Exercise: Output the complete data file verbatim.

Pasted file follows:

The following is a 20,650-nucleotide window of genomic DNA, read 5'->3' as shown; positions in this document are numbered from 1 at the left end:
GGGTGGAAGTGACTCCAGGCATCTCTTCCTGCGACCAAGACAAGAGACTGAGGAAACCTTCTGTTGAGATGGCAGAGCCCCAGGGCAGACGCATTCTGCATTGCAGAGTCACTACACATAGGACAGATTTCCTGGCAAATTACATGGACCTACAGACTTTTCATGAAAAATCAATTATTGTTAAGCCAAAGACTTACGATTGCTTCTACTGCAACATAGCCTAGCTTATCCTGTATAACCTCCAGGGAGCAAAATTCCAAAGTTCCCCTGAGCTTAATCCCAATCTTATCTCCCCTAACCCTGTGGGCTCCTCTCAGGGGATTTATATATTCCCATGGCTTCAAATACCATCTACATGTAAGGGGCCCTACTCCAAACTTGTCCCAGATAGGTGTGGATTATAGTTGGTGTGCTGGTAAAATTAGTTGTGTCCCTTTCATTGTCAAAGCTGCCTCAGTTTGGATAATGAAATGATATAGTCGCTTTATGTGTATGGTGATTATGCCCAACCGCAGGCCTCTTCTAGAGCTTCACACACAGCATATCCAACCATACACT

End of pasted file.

The following is a 20,650-nucleotide window of genomic DNA, read 5'->3' as shown; positions in this document are numbered from 1 at the left end:
GGGTGGAAGTGACTCCAGGCATCTCTTCCTGCGACCAAGACAAGAGACTGAGGAAACCTTCTGTTGAGATGGCAGAGCCCCAGGGCAGACGCATTCTGCATTGCAGAGTCACTACACATAGGACAGATTTCCTGGCAAATTACATGGACCTACAGACTTTTCATGAAAAATCAATTATTGTTAAGCCAAAGACTTACGATTGCTTCTACTGCAACATAGCCTAGCTTATCCTGTATAACCTCCAGGGAGCAAAATTCCAAAGTTCCCCTGAGCTTAATCCCAATCTTATCTCCCCTAACCCTGTGGGCTCCTCTCAGGGGATTTATATATTCCCATGGCTTCAAATACCATCTACATGTAAGGGGCCCTACTCCAAACTTGTCCCAGATAGGTGTGGATTATAGTTGGTGTGCTGGTAAAATTAGTTGTGTCCCTTTCATTGTCAAAGCTGCCTCAGTTTGGATAATGAAATGATATAGTCGCTTTATGTGTATGGTGATTATGCCCAACCGCAGGCCTCTTCTAGAGCTTCACACACAGCATATCCAACCATACACT